Minnesota House of Representatives


State Representative Erin Murphy

331 State Office BuildingState Office Building
100 Rev. Dr. Martin Luther King Jr. Blvd.

For more information contact: Michael Howard 651-296-4169

Posted: 2007-10-09 00:00:00
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Dear editor,

In good times and bad, Minnesota’s leaders have routinely invested in the future and vitality of our state. Governor Quie’s tax increases, Governor Anderson’s Minnesota Miracle, and Governor Carlson’s MinnesotaCare are all examples of this kind of bold action. Forward-thinking leadership from policymakers and citizens alike is what we need today with respect to our mounting transportation problems.
Minnesota’s commitment to its future has not extinguished, but it has taken a heck of a beating under the leadership of Governor Pawlenty. Under the current management, Minnesota has been tentative, seemingly unwilling to make the sacrifices or difficult decisions needed for the future and well being of our state. We are living in “MinneSorta."
Inadequate planning for the I-35W Bridge rebuild is a clear case in point. After the bridge collapse, the Governor agreed we needed a comprehensive transportation plan and began negotiating with legislative leaders. Initially the Governor supported a 5-cent gas tax to accomplish this goal, but over the subsequent weeks he receded from this position, offering the modifier “temporary” to “gas tax.” He then proposed an income tax cut equal to a gas tax increase, robbing Peter to pay Paul, which further undercut the revenue needed to replace the bridge. Finally, he told us that he didn’t need any state funding for the bridge at all, suggesting that there was adequate funding available from federal sources.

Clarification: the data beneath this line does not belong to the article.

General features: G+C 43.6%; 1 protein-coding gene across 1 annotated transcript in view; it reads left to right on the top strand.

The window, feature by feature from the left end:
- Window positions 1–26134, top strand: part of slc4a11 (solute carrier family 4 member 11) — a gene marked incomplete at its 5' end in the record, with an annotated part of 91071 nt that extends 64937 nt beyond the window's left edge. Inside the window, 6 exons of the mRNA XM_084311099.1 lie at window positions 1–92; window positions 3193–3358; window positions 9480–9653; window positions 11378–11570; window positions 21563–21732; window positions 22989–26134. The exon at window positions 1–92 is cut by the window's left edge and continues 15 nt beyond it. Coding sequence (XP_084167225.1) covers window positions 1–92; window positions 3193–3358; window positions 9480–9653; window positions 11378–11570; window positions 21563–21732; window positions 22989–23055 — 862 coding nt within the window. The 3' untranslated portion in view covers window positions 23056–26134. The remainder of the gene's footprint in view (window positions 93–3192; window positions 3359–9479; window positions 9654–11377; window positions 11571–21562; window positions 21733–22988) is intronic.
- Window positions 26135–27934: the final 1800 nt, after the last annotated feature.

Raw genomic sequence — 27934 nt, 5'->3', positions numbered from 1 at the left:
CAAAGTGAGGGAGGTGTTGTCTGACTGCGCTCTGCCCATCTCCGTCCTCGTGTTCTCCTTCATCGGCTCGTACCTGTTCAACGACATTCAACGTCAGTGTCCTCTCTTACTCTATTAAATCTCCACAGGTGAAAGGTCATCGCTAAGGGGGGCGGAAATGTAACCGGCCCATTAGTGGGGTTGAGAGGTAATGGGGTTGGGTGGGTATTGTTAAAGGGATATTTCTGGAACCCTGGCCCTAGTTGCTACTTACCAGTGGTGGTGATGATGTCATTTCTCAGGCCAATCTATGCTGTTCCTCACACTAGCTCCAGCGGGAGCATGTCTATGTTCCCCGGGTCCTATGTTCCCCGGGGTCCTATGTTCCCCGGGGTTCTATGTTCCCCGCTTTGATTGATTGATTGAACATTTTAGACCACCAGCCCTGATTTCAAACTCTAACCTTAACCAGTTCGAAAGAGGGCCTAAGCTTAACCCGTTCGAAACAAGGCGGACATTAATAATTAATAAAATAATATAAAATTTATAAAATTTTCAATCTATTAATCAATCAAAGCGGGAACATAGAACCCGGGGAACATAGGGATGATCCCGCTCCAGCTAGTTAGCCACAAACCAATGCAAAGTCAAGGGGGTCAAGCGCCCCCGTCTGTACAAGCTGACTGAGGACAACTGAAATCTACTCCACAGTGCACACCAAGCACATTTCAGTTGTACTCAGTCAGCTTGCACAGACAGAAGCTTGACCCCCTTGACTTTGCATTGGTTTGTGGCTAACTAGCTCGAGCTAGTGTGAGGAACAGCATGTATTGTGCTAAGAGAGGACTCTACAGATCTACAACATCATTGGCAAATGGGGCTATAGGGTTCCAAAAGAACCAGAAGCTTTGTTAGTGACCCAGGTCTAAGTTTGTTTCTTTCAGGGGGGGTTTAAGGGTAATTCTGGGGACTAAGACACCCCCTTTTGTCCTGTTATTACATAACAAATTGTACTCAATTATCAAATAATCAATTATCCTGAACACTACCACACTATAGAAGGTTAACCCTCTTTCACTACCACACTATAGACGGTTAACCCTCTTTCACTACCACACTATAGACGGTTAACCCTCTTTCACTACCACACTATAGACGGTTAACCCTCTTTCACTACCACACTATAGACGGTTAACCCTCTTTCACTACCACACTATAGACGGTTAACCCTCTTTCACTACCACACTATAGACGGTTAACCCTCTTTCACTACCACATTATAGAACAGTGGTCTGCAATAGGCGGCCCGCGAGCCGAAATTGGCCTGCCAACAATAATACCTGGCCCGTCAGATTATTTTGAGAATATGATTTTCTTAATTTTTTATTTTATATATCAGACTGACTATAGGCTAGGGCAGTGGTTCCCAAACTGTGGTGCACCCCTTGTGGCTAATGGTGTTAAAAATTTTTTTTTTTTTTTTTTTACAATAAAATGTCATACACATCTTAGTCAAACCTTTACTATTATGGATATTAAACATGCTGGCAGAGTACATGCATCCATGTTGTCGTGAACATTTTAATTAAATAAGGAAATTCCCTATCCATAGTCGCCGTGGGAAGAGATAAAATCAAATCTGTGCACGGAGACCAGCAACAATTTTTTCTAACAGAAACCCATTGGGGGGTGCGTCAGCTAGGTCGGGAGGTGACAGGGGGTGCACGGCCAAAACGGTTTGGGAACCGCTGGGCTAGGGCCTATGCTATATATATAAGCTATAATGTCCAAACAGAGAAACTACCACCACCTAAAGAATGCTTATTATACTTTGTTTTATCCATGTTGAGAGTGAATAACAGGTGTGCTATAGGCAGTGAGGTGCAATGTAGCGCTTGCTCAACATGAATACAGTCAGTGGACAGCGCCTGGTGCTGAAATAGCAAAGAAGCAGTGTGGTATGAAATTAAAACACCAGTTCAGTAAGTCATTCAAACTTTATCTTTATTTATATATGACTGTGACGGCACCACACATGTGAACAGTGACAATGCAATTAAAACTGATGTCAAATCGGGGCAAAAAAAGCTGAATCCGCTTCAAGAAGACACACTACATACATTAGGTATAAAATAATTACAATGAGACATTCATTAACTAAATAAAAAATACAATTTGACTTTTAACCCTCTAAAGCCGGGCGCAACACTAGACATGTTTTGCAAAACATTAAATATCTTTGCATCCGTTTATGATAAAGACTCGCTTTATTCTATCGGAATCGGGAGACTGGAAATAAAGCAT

Fast forward to October, and Minnesota faces a very different scenario. The Governor now admits federal funds are not adequate to rebuild the bridge. According to Congressman Oberstar, applications for available federal funds have not been completed. An eight-member subset of legislators is now being asked to grant authority to spend $195 million because MnDOT doesn’t have enough money to re-build the bridge without halting other important projects. Is this any way to run a state?
During the legislative session last spring, we sent two transportation bills to the Governor. Keeping with Minnesota’s tradition of strategic investment for the future, the comprehensive packages invested in the safety of today’s roads and bridges while provided funding for the transit we must employ to move future populations about effectively. The Governor said the plans were too expensive and vetoed both of them.

We should expect more from our Governor than vetoes, and shifting proposals when so much is at stake. We have a 20-year lag in transportation funding, a bridge has collapsed, and MnDOT is out of money. We should expect nothing less than real action and real results from our Governor. Until he realizes this, we may want to refer to our state as “MinneSorta.”

Representative Erin Murphy
District 64 A
St. Paul

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